You just haven’t earned it yet, Bébé

After Monday’s ‘concept post’, back to business: where the big news is that I’m probably going to finish in the top 4. Well, I say ‘probably’ with great optimism and some reservations. Here’s the current table with a handful of matches remaining, which shows how tight things are in the vicinity:

I played a real six-pointer against top-of-the-table Spurs just before this picture was taken. I lost 0-1 at home in a dreadful, heavy, scripted-feeling encounter. If I’d won that match I’d be on 64 points, Spurs would be on 66 points, and I’d be dreaming of the title. Which might still happen, mathematically, but at this stage I have to be realistic and look at a top 4 finish in the best case.

I base my feeling that I could and should finish in the top 4 on how I’m playing in general. I’m playing great, and the matches are feeling… rather untroublesome.

They’re not easy as such—rarely are they easy—but they’re not hard either.

The hardest match I’ve had in the past few sessions was against Manchester United. It started at 100mph and stayed that way—that’s not my favourite thing about the current era of PES, this variable speed factor for big games. I went behind, equalised quickly, and despite some epic back-and-forth from both teams looking for a winner, that’s how it finished. Probably a fair result.

Bébé has emerged as a great player to bring on and grab a vital goal with. Two recent last-minute winners that have helped me stay in contention. But he’s still a long way away from a starting role. Ahead of him in the pecking order are Mehmeti, Wroughllen, and Minandinho, and I’m looking to blood a new young striker as well—Saviola, whom I picked up from the Youths in mid-season.

With Monday’s post being all about the boots issue (I’m still getting a new pair after every win), I didn’t get to cover my new signings in the mid-season window. I signed up Saviola and Rio Ferdinand from my Youth squad, and that was it. There was nothing else going on the wider market.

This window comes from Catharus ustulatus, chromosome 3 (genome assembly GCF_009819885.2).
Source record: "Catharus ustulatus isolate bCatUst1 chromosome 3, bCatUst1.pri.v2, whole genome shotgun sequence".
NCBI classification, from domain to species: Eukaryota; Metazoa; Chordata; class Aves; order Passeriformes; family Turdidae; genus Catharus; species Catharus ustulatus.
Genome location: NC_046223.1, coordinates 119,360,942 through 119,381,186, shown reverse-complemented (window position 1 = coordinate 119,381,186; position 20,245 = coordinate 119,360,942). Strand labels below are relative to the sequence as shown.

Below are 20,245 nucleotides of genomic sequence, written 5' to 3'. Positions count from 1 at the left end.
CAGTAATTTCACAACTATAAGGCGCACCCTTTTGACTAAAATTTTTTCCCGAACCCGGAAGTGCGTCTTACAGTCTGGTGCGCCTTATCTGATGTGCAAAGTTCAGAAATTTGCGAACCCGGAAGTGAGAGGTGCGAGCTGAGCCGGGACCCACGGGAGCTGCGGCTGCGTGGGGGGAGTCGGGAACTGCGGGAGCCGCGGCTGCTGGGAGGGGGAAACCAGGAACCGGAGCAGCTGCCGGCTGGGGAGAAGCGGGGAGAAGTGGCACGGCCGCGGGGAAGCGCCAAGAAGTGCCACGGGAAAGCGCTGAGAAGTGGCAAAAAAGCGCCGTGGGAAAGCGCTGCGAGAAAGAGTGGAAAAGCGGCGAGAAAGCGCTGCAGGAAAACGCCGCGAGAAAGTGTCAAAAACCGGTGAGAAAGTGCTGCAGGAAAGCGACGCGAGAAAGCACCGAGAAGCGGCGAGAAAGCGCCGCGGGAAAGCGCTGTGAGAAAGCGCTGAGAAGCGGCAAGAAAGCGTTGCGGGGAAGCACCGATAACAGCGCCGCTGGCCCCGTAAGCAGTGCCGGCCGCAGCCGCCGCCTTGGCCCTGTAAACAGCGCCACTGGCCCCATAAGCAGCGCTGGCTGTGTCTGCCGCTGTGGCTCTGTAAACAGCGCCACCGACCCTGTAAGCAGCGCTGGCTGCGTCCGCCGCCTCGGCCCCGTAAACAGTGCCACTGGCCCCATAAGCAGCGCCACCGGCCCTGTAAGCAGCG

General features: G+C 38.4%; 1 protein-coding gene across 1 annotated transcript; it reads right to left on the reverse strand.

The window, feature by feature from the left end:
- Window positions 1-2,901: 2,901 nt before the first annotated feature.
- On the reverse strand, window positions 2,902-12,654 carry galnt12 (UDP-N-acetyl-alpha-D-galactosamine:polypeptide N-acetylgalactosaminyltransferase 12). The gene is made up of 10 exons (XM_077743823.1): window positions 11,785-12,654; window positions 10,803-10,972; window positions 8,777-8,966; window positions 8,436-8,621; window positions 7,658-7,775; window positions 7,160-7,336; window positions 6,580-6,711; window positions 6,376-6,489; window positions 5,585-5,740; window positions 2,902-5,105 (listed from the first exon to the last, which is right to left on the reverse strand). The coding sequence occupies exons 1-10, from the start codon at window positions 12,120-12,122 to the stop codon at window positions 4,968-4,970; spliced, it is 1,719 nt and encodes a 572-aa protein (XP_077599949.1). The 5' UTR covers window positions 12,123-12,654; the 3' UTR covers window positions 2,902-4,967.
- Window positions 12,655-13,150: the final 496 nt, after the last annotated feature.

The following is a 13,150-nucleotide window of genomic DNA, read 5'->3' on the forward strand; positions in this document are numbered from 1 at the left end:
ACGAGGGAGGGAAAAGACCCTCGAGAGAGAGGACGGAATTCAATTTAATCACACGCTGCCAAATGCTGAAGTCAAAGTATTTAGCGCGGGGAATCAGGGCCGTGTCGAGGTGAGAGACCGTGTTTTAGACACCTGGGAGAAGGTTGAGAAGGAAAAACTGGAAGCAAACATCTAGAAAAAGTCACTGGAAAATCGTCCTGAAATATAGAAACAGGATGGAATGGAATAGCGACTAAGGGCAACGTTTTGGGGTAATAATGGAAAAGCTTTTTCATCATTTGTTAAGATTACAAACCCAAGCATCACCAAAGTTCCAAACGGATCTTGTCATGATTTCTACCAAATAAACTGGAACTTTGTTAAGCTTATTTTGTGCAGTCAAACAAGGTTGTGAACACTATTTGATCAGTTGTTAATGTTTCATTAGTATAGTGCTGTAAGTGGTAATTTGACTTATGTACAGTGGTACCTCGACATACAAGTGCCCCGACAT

Here are three blockbuster long-range goals. First from Bébé (one of his trademark late strikes), and then two almost identical strikes from Minandinho in back-to-back matches. The final one against Manchester City clinched a massive 2-1 win for me. Yes, Konami, on these occasions I did thrill to the sound of the ball hitting the woodwork…

All in all, all is well.

I know that many ML players are experiencing a bottoming-out of the difficulty. I’m currently ‘only’ experiencing a flattening-out, if anything. PES2012 was an epic year, and is exerting a powerful gravitational pull, so to speak, on this year. Coupled with the way that PES2013 equips you with so many great players so quickly, it’s hardly surprising that the difficulty feels considerably nerfed.

52 Comments

  1. Uncle Turf—I’m anti-Wii I’m afraid. Bought one in 2009 or so, looking forward to playing full-motion Redknapp-style golf in my living room, and was seriously unimpressed to discover that its motion control doesn’t work as advertised and you’re just supposed to put up with it. Traded it in after 3 weeks, never been interested in even keeping up with news about Wii/Wii U since.

    [Anticipatory disclaimer to any passing Wii fans: yes, I set it up correctly. Yes, I know that a Plus version of motion control with improved firmware has come out since. Yes, I know that Pro Evolution Soccer on Wii is in many ways the true successor to the halcyon PS2 days. None of which is enough of a reason for me to overcome my distaste for the Wii family.]

  2. Turf – I had been planning to get a Wii U, as I like the Wii and Nintendo products in general. However changed my mind at the last minute – reports that the core CPU is very weak, barely competitive with 7 year old 360/PS3 tech, and not much in the launch line-up of interest except for ZombiU

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